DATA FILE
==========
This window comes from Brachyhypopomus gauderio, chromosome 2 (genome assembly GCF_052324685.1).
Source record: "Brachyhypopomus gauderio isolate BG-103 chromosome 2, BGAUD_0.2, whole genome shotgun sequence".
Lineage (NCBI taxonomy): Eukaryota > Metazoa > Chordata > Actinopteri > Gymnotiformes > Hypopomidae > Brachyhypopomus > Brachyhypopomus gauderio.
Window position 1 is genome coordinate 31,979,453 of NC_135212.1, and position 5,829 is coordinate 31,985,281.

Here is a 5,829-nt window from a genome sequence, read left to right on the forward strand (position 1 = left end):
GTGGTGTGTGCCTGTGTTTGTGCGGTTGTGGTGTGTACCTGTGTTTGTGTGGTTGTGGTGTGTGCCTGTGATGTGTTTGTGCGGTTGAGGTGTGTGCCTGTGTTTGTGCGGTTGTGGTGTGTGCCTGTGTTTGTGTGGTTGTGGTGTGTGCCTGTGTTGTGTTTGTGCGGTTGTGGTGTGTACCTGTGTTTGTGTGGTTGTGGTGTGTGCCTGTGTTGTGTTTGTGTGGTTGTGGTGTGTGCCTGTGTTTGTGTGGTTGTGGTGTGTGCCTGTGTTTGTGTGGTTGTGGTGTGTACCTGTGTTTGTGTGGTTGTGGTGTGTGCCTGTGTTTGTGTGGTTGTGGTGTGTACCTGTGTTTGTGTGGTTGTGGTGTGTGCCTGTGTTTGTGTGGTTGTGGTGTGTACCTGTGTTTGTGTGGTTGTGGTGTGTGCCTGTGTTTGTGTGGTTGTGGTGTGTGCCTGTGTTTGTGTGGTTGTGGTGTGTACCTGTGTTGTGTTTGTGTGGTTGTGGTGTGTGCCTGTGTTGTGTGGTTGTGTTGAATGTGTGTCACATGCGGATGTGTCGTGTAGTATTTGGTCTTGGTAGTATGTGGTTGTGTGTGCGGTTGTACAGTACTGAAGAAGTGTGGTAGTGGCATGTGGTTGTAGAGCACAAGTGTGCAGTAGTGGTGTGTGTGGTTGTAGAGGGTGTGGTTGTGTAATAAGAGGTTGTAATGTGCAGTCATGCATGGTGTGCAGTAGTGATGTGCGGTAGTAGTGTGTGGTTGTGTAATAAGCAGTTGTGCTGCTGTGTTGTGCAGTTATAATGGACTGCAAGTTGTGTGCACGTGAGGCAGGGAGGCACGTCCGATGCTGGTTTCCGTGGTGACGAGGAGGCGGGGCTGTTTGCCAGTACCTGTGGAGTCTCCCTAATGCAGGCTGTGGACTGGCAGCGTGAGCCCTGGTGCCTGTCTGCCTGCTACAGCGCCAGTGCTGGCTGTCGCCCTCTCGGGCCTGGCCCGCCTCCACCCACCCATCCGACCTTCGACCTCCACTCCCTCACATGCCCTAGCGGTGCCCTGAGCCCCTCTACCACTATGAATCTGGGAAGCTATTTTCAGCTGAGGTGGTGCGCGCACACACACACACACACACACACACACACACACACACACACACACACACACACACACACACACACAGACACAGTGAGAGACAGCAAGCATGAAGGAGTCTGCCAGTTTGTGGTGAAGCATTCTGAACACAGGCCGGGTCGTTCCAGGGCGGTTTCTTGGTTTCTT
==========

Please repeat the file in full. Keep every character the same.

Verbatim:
This window comes from Brachyhypopomus gauderio, chromosome 2 (genome assembly GCF_052324685.1).
Source record: "Brachyhypopomus gauderio isolate BG-103 chromosome 2, BGAUD_0.2, whole genome shotgun sequence".
Lineage (NCBI taxonomy): Eukaryota > Metazoa > Chordata > Actinopteri > Gymnotiformes > Hypopomidae > Brachyhypopomus > Brachyhypopomus gauderio.
Window position 1 is genome coordinate 31,979,453 of NC_135212.1, and position 5,829 is coordinate 31,985,281.

Here is a 5,829-nt window from a genome sequence, read left to right on the forward strand (position 1 = left end):
GTGGTGTGTGCCTGTGTTTGTGCGGTTGTGGTGTGTACCTGTGTTTGTGTGGTTGTGGTGTGTGCCTGTGATGTGTTTGTGCGGTTGAGGTGTGTGCCTGTGTTTGTGCGGTTGTGGTGTGTGCCTGTGTTTGTGTGGTTGTGGTGTGTGCCTGTGTTGTGTTTGTGCGGTTGTGGTGTGTACCTGTGTTTGTGTGGTTGTGGTGTGTGCCTGTGTTGTGTTTGTGTGGTTGTGGTGTGTGCCTGTGTTTGTGTGGTTGTGGTGTGTGCCTGTGTTTGTGTGGTTGTGGTGTGTACCTGTGTTTGTGTGGTTGTGGTGTGTGCCTGTGTTTGTGTGGTTGTGGTGTGTACCTGTGTTTGTGTGGTTGTGGTGTGTGCCTGTGTTTGTGTGGTTGTGGTGTGTACCTGTGTTTGTGTGGTTGTGGTGTGTGCCTGTGTTTGTGTGGTTGTGGTGTGTGCCTGTGTTTGTGTGGTTGTGGTGTGTACCTGTGTTGTGTTTGTGTGGTTGTGGTGTGTGCCTGTGTTGTGTGGTTGTGTTGAATGTGTGTCACATGCGGATGTGTCGTGTAGTATTTGGTCTTGGTAGTATGTGGTTGTGTGTGCGGTTGTACAGTACTGAAGAAGTGTGGTAGTGGCATGTGGTTGTAGAGCACAAGTGTGCAGTAGTGGTGTGTGTGGTTGTAGAGGGTGTGGTTGTGTAATAAGAGGTTGTAATGTGCAGTCATGCATGGTGTGCAGTAGTGATGTGCGGTAGTAGTGTGTGGTTGTGTAATAAGCAGTTGTGCTGCTGTGTTGTGCAGTTATAATGGACTGCAAGTTGTGTGCACGTGAGGCAGGGAGGCACGTCCGATGCTGGTTTCCGTGGTGACGAGGAGGCGGGGCTGTTTGCCAGTACCTGTGGAGTCTCCCTAATGCAGGCTGTGGACTGGCAGCGTGAGCCCTGGTGCCTGTCTGCCTGCTACAGCGCCAGTGCTGGCTGTCGCCCTCTCGGGCCTGGCCCGCCTCCACCCACCCATCCGACCTTCGACCTCCACTCCCTCACATGCCCTAGCGGTGCCCTGAGCCCCTCTACCACTATGAATCTGGGAAGCTATTTTCAGCTGAGGTGGTGCGCGCACACACACACACACACACACACACACACACACACACACACACACACACACACACACACACACACAGACACAGTGAGAGACAGCAAGCATGAAGGAGTCTGCCAGTTTGTGGTGAAGCATTCTGAACACAGGCCGGGTCGTTCCAGGGCGGTTTCTTGGTTTCTT